Darwin the Atheist, or Darwin the Agnostic? One of only two letters to ever come to market treating Darwin’s struggle with religion, this revealing letter sheds incredible light on his doubts and uncertainties as to the existence of God. He writes: “the strongest argument for the existence of god…is the instinct or intuition which we all feel (as I suppose) that there must have been an intelligent beginner of the universe: but then comes the doubt and difficulty whether such institutions are trustworthy”.

VISIONARIES IN MEDICINE & SPACE EXPLORATION
The “Polio” Nobel Prize. Estimate $200/300,000

The Nobel Committee recognized one of the greatest scientific achievements of the modern era when it awarded Frederick C. Robbins with the prize for physiology or medicine in 1954. His life-saving research led to the development of the Polio vaccine.

Chelsey Bonestell, “Saturn, Viewed from Titan, One of It’s Satellites.” A Mid 1950’s Study for the 360° Titan Panorama, a 1 ½ x 20 Foot Panorama Created for the Griffith Observatory Planetarium in 1959. Estimate $100/150,000





Today's News

December 2, 2017

Bodleian Libraries exhibition celebrates first graphic designers of English texts

V&A Gallery opens today at Design Society in Shekou, Shenzhen, as part of a unique international collaboration

Iconic paintings leave North America for the first time for Ashmolean exhibition

Exhibition at the Bruce Museum examines the print revival of the 1960s and '70s

Albert Einstein's letters are highlight of Christie's December online Auctions

Work by Morris Louis and photographic album by Ringl + Pit enter the collection of the National Gallery of Art

Phillips' Hong Kong Fall Auctions achieve US$41 million

Meadows Museum mourns the loss of curator Nicole Atzbach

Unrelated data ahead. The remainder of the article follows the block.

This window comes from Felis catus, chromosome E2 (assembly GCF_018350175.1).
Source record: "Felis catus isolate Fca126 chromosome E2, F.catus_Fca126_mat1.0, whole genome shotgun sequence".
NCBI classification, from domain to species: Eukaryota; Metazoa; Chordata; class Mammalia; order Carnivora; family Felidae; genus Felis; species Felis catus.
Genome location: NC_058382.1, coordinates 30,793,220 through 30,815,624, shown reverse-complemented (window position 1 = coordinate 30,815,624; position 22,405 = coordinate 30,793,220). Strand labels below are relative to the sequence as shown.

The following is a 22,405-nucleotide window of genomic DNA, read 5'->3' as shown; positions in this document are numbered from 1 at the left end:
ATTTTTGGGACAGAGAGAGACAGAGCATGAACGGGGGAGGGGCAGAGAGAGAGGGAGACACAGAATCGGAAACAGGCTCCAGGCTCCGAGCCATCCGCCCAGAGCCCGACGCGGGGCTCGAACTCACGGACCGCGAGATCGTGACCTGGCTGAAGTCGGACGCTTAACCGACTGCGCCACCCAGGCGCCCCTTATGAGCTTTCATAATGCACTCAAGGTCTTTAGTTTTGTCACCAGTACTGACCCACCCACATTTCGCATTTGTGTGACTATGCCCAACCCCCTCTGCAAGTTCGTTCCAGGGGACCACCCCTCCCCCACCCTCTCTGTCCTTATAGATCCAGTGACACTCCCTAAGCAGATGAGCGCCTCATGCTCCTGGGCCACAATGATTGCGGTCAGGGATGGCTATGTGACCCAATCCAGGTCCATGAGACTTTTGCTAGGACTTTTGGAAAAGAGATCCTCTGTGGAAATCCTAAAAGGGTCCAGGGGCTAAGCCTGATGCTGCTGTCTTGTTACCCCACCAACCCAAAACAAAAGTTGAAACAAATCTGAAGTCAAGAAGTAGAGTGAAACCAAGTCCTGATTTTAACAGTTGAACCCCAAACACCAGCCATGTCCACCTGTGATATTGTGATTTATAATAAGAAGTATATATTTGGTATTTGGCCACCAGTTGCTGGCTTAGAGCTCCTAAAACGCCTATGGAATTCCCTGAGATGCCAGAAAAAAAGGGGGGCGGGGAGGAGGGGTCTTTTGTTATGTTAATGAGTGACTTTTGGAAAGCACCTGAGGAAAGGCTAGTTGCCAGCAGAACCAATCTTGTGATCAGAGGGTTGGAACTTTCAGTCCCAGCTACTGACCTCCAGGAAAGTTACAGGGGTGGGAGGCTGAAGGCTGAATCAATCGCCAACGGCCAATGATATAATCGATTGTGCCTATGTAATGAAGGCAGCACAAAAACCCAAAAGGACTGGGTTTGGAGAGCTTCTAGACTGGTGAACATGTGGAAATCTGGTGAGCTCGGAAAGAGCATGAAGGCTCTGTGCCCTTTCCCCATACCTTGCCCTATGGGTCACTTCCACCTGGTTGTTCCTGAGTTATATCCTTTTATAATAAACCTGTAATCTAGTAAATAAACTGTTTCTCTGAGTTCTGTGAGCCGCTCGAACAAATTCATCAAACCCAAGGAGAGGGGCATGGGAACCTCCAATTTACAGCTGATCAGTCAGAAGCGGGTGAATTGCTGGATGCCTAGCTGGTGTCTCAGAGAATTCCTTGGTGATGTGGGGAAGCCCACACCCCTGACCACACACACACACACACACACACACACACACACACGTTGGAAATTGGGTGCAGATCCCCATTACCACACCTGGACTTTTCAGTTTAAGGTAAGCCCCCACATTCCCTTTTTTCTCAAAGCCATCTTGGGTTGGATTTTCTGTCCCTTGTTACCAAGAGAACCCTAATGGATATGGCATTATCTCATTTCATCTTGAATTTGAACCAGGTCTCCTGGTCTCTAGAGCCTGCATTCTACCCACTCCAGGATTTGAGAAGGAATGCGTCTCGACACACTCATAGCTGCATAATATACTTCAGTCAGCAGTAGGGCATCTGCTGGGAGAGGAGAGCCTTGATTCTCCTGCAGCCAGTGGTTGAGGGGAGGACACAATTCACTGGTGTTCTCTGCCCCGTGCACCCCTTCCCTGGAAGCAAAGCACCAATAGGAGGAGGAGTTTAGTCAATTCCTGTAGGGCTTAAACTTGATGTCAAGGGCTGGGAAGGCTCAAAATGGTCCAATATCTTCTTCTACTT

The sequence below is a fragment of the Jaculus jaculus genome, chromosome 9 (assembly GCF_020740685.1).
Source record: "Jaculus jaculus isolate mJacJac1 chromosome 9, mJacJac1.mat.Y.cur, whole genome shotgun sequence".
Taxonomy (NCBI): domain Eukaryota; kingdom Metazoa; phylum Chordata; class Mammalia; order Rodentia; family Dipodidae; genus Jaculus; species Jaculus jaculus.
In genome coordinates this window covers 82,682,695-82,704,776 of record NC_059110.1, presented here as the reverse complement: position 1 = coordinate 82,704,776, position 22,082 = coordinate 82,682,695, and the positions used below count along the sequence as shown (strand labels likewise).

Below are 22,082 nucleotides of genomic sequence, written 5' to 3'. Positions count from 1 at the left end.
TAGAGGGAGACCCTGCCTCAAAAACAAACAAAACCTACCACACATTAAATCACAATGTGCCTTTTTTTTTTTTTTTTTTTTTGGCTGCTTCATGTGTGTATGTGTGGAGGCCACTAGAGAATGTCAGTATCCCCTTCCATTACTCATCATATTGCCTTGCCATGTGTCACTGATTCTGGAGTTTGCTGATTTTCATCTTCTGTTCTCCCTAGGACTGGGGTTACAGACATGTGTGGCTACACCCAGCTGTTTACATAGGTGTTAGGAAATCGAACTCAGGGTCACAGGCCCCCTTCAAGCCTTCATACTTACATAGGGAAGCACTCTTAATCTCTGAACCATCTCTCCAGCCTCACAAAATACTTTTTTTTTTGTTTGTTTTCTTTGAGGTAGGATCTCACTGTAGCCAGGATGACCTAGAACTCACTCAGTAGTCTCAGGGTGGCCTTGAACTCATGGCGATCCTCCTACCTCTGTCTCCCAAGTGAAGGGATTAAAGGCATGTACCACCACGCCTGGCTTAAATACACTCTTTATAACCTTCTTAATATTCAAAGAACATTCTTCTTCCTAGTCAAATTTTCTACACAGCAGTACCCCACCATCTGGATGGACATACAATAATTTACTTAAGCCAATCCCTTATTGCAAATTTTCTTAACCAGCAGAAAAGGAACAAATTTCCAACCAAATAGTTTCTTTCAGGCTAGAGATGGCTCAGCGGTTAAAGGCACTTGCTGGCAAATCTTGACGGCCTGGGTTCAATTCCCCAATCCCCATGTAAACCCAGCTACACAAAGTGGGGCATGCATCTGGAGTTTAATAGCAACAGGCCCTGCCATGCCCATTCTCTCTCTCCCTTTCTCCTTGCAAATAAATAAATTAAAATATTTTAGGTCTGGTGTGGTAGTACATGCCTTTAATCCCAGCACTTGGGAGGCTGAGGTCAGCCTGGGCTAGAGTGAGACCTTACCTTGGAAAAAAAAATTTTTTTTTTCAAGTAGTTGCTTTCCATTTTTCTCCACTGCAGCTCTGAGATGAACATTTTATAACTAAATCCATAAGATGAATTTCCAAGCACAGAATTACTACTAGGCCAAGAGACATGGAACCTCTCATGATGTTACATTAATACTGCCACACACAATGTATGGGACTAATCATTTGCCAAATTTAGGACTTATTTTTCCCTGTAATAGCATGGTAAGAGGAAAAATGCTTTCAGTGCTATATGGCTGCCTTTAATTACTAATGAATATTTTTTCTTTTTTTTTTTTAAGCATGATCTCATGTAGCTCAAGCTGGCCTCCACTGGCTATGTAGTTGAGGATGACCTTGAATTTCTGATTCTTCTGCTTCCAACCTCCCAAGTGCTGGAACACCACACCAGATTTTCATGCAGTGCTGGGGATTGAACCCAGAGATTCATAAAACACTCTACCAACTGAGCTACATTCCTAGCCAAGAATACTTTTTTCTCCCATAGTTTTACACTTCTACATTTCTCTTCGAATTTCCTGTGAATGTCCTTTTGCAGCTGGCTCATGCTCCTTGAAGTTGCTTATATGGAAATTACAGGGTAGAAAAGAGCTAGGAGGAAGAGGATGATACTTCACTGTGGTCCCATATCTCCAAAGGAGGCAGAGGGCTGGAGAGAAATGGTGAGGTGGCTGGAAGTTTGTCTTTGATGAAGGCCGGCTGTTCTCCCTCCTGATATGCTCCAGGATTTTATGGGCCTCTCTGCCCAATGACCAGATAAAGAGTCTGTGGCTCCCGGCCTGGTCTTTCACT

Lévy Gorvy announces United States representation of François Morellet

'Two Decades: British Printmaking in the 1960s and 1970s' on view at Marlborough Fine Art

Artists and scientists' creative thinking challenged by the great questions posed by the Cosmos

Exhibition at Julie Saul Gallery highlights the continuing influence of the past on the present

Belgian artist freed after 19 days chained to marble block

Brazilian galleries bring over 140 artists to Miami's art fairs in December

The Ringling works toward $5 million goal to preserve historic Ca' d'Zan

GAK Society for Contemporary Art opens exhibition of works by Than Hussein Clark

Parafin opens new show 'Secular Icons in an Age of Moral Uncertainty' curated by Coline Milliard

Artist Heimo Zobernig's fourth solo exhibition at Galerie Chantal Crousel opens in Paris

Enrique Martínez Celaya solo exhibition features new large-scale outdoor installation

Eduard Planting Gallery in Amsterdam presents 'Celebrating Harvest'

US actor Jim Nabors, TV's lovable Gomer Pyle, dies at 87

Exhibition presents Irving Penn's and Andy Warhol's perspectives side by side

Sotheby's announces highlights from the inaugural History of Science & Technology auction

Exhibition of works by Lee Bul on view at Galerie Thaddaeus Ropac